Tim Peake Becomes The First Person To Run Space Marathon Aboard The ISS

(Photo : Twitter / Tim Peake Official ) Astronaut Tim Peake completed the London Marathon from the ISS.

British Astronaut Tim Peake, who is four months into a six month stint aboard the International Space Station, became the first person to complete a marathon in space on Sunday.

The 44-year-old acted as the race's official starter over video and began running shortly after Tweeting, "Hello #London! Fancy a run? :)".

Peake completed the 26.2 mile London Marathon in three hours 35 minutes and 21 seconds, NBC News reports. The accomplishment was astronomical, but Kenya's Eliud Kipchoge won the marathon with a time of 2:03:05.

Britain's largest open race was sure to draw some talented and unique entries, but Peake took it to another level. The astronaut used a treadmill, iPad and harness setup to compete with the marathon's 38,000 other participants.

An iPad played a prerecorded video of the London track that could be adjusted to the runner's pace, The Telegraph Reports.

A rucksack-like harness was strapped around Peake's torso to pull his bodyweight back to his treadmill with two bungee cords. The astronaut's shoulders carried 60 to 80 percent of his weight and rubbed on the straps during the 26 mile journey, according to WIRED.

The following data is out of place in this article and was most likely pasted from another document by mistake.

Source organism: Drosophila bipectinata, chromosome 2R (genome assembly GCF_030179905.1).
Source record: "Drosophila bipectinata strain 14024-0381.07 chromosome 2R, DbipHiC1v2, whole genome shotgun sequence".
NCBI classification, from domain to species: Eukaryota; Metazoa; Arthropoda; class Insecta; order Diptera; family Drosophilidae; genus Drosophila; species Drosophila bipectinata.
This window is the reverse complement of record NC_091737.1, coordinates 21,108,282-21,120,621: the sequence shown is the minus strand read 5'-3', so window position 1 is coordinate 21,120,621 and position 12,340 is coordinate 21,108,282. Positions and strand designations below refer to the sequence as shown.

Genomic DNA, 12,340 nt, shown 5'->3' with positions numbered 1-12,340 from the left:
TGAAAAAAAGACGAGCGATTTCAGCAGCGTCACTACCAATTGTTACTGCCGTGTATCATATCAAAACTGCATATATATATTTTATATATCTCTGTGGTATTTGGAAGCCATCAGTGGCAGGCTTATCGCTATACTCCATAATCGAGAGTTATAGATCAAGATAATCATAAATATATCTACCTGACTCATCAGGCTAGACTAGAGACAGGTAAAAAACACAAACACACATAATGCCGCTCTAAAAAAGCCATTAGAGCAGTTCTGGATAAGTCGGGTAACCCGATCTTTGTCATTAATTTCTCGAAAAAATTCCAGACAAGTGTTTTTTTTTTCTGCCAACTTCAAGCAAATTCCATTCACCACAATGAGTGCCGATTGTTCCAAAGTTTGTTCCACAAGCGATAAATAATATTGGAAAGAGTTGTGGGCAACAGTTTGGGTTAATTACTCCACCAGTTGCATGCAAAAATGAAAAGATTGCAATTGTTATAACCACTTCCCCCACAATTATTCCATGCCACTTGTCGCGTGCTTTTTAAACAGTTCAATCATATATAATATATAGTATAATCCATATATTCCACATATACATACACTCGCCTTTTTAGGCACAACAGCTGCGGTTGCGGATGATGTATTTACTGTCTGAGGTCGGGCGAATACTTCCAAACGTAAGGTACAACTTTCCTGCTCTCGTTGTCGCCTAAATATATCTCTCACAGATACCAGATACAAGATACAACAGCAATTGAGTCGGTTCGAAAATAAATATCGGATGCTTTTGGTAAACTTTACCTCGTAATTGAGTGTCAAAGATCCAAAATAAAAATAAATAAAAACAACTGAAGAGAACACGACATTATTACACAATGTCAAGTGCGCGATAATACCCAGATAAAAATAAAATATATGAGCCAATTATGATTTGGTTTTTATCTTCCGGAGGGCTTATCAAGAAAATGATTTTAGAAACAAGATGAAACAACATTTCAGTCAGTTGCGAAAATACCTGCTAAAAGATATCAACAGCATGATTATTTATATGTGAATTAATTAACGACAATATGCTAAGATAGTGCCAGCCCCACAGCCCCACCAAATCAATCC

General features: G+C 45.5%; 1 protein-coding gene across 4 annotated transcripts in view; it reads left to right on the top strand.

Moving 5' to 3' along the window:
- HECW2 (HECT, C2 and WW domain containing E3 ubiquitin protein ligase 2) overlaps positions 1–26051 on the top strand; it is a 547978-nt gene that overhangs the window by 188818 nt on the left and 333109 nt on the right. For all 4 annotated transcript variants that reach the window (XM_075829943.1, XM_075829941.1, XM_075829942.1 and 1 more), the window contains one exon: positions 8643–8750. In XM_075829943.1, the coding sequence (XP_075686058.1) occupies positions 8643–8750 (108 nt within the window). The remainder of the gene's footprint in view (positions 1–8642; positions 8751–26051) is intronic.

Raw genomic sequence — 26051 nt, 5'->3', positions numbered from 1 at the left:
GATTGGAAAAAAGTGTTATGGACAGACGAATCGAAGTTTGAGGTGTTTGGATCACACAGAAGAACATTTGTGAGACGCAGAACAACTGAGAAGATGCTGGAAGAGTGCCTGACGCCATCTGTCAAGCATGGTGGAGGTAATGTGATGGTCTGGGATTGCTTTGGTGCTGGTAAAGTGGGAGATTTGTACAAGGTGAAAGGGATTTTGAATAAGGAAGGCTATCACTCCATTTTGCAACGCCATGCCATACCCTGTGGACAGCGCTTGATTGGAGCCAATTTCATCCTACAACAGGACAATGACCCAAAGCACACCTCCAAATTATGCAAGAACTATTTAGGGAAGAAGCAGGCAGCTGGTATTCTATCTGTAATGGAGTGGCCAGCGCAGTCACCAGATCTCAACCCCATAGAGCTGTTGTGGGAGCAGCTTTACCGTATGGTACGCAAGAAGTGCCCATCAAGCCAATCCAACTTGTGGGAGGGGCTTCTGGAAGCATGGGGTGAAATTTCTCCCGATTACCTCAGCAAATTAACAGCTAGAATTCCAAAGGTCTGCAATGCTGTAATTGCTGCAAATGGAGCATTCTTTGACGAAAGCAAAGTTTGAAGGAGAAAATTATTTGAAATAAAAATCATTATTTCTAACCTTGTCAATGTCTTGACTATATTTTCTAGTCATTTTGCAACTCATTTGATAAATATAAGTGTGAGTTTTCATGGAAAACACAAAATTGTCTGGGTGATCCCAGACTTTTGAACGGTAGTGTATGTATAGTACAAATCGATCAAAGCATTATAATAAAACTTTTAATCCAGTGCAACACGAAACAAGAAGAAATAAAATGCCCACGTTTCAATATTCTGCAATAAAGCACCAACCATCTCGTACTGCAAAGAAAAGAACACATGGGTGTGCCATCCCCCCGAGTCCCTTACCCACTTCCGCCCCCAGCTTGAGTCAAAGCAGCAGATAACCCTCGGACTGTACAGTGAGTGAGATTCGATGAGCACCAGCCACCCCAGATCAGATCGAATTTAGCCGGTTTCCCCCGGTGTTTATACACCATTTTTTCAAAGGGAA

Peake told BBC News that the harness system was "one of the biggest challenges."

The astronaut's personal trainer Patrick Jaekel focused on shoulder and posture exercises to compensate for the unevenly distributed weight, according to WIRED. Peake could not train as hard as other participants, but his daily exercise routine is still rigorous.

The marathon's training challenges pale in comparison to the everyday toll of being in space.

WIRED reports that "most astronauts come back with less muscle, less bone, and with a less efficient and a lower capacity for exercise."

Peake's last recorded marathon was in 1999 and his current time is only a quarter hour slower, according to NBC News.

It appears Peake is faring well aboard the ISS, and he will go down in history for jumping another hurdle in space exploration.

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